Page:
The lyrics aren’t great, obviously. “I’m holding on and I don’t want to let you go”? That’s what could be called an ‘autopilot line’: songwriter Cuomo probably began to feel his fingers writing the words before he’d even thought them. You may have heard that exact string of words in three pop songs just today, but verses are the stage for Rivers’ trademark lyrical quirkiness. (I’m spiritual, not religious / I’m a libra, if it matters”)

Image result for weezer feels like summer

If feel-good, disposable radio songs aren’t your thing, Feels Like Summer is not for you. The solid production, infectious melodies and Cuomo’s unconventional lyrics push this track firmly into the ‘good’ category of commercial pop music, but not quite into ‘great’. This could become a mainstay in your summer jams playlist, but only if you let it envelop you in its warmth.

What most find so offensive about this song is not what it is, but rather what it isn’t. In the eyes of fans, time spent creating this song could have been spent on tracks more like those found on last year’s acclaimed self-titled LP. With Weezer, though, you have to take what you’re given. Or leave it.






TRACK REVIEW: Drugs by Charli XCX (feat. ABRA)

By Fraser McGovern (@FraserMcGovern)

Singer/songwriter Charli XCX serves as living proof that sugary pop music doesn’t have to be total cack. Though their lyrics aren’t anything to write home about, singles from her 2014 LP Sucker boasted some of the catchiest hooks of that year in tracks like Boom Clap, Break the Rules, and my personal darling Famous. Make no mistake about it, these songs were written to be hits and not even the fact that they were successful managed to diminish my love for them.

Though these songs sported some #edgy lyrical content, (“Going to the discotheque / Getting high and getting wrecked”) the instrumentation never seems to reflect this in any serious way. You could easily get away with playing Sucker at a Primary school disco. With this cut from her new mixtape Number 1 Angel, though, Charli seems to be going in a direction more at home within the musical landscape of 2017.

Moody synths? Check. Trap-inspired beat? Check. Heavy-handed drug metaphors? Check. Actually, did I say metaphors? What I meant to say is that the song is explicitly about drugs. “Baby, you the love of my life/ Selling all the drugs that I like/ Baby, you got it/ You know I want it”. I’d say that’s pretty clear. I don’t think she’s singing about popping off to Boots to get some paracetamol. The rest of the lyrics follow on from this theme and aren’t anything amazingly creative, but I suppose drug addicts aren’t usually known for being wordsmiths.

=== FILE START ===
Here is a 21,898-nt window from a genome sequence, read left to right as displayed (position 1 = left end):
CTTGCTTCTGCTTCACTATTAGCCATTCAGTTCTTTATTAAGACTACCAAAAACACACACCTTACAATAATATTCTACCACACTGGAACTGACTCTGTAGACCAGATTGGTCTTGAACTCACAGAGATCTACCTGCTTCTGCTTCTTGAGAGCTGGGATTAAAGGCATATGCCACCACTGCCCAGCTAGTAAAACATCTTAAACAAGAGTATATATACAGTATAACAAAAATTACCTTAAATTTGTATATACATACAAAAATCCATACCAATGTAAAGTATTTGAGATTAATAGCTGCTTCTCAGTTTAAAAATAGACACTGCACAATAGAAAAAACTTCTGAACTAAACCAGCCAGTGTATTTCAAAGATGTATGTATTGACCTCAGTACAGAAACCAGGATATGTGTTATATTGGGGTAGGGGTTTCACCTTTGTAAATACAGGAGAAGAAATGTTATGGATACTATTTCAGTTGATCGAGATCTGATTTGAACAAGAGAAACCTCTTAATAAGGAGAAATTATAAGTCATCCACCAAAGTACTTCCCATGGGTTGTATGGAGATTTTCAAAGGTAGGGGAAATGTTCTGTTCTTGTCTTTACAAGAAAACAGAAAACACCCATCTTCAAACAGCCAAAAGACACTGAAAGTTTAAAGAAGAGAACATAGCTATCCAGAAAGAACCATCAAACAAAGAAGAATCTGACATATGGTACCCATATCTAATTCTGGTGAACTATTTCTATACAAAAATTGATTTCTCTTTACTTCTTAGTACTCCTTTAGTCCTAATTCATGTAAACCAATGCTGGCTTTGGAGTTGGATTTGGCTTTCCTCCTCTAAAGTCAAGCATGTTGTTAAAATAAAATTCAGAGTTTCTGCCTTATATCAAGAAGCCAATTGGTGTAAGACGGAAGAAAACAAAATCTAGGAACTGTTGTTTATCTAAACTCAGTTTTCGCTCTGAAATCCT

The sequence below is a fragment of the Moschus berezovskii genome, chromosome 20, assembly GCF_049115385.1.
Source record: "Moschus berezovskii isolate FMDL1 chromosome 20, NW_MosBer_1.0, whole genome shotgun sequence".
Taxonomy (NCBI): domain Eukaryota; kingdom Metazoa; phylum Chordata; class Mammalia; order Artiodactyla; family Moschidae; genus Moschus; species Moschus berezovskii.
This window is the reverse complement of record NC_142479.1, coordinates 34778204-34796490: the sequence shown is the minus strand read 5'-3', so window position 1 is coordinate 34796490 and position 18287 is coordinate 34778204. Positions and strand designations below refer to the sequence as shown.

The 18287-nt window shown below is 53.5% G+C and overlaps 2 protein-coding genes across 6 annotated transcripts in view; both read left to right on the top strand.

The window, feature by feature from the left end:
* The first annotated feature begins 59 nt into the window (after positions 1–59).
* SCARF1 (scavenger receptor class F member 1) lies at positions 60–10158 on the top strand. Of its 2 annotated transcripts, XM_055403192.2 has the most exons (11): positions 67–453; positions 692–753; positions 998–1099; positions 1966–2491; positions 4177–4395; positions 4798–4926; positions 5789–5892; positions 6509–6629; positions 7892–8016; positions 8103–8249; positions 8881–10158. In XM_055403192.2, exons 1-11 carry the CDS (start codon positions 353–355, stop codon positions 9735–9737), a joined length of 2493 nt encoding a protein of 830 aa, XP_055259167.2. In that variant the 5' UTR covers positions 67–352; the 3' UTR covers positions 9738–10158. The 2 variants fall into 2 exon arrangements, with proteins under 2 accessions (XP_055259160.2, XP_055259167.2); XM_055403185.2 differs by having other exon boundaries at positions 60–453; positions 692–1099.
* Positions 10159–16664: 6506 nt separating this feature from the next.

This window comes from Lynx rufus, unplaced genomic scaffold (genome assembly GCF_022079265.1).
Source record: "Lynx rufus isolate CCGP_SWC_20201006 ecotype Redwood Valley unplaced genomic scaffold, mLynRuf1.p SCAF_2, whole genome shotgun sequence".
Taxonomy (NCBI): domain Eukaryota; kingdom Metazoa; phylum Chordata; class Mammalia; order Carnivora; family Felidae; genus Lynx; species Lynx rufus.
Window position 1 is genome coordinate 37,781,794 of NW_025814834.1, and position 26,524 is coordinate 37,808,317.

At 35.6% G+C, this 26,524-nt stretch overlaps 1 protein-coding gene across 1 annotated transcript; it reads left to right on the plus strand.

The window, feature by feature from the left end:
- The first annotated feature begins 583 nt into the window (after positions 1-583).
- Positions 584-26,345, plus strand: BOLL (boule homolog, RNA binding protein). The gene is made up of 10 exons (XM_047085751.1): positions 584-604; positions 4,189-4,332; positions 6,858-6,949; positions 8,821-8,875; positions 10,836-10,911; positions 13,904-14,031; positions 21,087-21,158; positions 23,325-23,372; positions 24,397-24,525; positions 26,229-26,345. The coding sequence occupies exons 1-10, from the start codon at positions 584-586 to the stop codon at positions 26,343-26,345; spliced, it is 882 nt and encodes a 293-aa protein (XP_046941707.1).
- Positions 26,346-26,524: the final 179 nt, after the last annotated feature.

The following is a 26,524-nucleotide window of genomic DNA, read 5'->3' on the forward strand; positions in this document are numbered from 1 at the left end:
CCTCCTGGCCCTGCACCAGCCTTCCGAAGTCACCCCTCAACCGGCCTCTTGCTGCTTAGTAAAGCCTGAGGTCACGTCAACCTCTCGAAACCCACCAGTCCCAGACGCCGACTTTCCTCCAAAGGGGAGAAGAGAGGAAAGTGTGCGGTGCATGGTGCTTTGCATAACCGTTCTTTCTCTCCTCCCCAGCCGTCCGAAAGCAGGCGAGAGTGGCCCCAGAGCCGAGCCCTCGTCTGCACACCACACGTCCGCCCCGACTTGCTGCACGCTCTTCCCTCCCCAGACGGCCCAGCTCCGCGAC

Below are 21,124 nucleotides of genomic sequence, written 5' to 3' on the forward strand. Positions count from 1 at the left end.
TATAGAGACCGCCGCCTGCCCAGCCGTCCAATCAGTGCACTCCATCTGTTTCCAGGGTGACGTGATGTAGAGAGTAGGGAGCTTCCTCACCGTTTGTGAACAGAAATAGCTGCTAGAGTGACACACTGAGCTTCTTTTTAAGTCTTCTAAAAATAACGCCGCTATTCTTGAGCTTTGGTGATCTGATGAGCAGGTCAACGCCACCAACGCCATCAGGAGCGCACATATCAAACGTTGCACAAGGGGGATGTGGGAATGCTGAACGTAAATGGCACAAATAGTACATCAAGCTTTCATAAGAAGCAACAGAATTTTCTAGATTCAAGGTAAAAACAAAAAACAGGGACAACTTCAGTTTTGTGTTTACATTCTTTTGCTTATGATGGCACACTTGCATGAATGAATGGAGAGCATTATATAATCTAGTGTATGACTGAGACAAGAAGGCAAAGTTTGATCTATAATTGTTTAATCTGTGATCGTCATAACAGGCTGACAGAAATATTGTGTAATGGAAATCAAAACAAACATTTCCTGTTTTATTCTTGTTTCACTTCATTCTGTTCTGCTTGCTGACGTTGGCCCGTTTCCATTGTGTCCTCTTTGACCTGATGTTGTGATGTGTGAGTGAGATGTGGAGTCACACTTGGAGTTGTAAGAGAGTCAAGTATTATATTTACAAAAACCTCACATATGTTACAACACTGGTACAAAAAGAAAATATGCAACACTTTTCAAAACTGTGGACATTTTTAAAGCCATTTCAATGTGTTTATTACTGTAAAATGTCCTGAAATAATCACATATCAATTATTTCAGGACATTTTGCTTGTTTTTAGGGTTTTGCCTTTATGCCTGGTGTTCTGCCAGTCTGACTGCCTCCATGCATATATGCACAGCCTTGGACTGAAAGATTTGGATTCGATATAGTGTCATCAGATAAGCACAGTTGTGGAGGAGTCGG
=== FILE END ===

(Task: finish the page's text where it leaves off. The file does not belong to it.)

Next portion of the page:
This time, however, XCX gives us the music to back up her scandalous claims. The low-energy verses present warbling autotune vocals from Charli and featured artist ABRA that create a dingy atmosphere fitting of the title. A sinister yet catchy chorus is chanted while the song builds. Synths grow more abrasive as the instrumentation heats up to boiling point, after which we arrive at an eclectic breakdown that puts a pitch-shifting end cap to the track that makes me want to dance.

One might suggest that the song is derivative, and I frankly wouldn’t argue against that. A tired yet valid criticism (that I shall now use without shame) is that any other pop star could be singing here and no one would bat an eyelid. This track isn’t dripping with unique XCX charm like some of her others, but you can’t bash the girl for trying something different. It’s just slightly ironic that when Charli XCX tries to be different, she sounds a bit more like everyone else.

But this track proves, if it needed any more proving, that Charli XCX is capable of writing and performing rock solid, well-above-average tunes of various styles. It may not be revolutionary, but Drugs goes for a vibe and achieves it without being boring. These four minutes were precision engineered by one of the best pop songwriters in the business to excite teenagers, as well as scare your gran, and will do just that.